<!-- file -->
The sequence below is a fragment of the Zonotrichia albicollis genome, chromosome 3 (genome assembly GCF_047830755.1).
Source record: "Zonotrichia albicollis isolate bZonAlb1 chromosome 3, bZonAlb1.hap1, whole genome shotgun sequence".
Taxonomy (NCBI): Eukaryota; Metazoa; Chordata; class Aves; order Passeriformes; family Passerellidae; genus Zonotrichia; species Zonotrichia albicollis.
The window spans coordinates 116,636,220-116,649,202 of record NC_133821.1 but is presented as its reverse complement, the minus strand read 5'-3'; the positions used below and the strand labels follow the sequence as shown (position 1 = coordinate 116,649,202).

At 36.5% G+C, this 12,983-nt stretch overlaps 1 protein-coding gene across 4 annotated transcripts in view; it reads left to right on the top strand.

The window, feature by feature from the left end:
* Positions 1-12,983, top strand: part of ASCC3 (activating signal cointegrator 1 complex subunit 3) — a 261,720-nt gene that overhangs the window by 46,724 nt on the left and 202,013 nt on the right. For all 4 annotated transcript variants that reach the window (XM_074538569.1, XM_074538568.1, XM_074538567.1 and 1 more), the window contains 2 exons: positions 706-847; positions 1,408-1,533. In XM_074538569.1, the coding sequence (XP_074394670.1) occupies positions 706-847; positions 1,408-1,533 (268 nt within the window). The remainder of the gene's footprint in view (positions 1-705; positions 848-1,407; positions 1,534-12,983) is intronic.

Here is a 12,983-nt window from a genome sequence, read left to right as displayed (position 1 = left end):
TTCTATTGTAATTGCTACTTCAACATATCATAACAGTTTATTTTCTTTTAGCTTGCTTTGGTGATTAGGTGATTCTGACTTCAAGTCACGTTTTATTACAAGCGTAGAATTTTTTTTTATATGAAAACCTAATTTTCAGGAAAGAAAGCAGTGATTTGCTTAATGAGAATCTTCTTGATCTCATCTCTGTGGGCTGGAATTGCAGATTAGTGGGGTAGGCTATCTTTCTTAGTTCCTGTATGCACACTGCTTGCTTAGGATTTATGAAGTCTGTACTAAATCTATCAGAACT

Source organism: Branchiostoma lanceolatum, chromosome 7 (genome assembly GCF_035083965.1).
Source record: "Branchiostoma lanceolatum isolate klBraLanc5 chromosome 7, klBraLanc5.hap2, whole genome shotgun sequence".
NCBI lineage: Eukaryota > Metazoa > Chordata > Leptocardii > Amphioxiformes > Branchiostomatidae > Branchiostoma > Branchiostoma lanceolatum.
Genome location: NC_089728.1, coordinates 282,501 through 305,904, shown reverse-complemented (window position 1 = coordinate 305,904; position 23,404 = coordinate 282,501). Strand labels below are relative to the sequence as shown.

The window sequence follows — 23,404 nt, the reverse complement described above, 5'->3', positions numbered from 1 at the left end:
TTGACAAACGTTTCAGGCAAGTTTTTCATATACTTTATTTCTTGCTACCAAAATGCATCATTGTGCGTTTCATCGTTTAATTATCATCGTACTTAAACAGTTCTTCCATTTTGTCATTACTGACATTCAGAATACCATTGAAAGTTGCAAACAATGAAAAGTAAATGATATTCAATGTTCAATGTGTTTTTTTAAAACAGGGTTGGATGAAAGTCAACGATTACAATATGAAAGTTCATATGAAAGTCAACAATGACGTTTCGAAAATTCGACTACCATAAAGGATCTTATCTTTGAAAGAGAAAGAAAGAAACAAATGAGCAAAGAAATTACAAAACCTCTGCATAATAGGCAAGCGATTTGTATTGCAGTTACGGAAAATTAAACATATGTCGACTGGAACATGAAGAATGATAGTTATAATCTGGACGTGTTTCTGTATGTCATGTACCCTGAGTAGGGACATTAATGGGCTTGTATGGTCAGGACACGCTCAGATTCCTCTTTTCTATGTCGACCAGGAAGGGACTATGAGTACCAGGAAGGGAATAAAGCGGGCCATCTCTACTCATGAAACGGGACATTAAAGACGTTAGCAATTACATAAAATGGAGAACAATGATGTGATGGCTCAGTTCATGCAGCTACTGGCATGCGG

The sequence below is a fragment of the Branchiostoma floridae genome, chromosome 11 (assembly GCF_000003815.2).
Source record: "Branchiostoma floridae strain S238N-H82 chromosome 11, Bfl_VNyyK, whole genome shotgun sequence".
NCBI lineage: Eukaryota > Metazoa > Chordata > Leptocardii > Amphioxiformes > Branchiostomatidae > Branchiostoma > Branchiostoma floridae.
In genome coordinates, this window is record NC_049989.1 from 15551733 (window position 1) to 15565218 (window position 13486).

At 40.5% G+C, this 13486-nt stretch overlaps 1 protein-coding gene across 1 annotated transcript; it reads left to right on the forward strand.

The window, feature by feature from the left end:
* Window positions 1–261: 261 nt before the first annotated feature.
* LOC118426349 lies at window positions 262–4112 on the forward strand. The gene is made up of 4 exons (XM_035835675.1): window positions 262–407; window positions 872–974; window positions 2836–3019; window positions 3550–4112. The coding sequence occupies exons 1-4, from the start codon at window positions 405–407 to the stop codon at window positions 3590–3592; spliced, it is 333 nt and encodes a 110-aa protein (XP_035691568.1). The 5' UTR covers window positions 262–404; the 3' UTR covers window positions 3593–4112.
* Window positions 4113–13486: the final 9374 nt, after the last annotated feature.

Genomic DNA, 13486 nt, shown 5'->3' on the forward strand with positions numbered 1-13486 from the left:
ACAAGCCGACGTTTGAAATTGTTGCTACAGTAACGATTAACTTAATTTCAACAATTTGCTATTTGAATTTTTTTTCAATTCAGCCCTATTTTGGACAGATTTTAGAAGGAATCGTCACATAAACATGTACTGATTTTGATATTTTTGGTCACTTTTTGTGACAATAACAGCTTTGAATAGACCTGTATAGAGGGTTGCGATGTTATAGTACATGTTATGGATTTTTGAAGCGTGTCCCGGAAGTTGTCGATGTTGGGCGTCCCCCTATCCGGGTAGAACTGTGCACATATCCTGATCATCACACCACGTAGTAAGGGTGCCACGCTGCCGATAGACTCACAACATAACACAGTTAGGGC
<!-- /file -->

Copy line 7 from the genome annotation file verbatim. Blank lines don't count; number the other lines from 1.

* Positions 1-12,983, top strand: part of ASCC3 (activating signal cointegrator 1 complex subunit 3) — a 261,720-nt gene that overhangs the window by 46,724 nt on the left and 202,013 nt on the right. For all 4 annotated transcript variants that reach the window (XM_074538569.1, XM_074538568.1, XM_074538567.1 and 1 more), the window contains 2 exons: positions 706-847; positions 1,408-1,533. In XM_074538569.1, the coding sequence (XP_074394670.1) occupies positions 706-847; positions 1,408-1,533 (268 nt within the window). The remainder of the gene's footprint in view (positions 1-705; positions 848-1,407; positions 1,534-12,983) is intronic.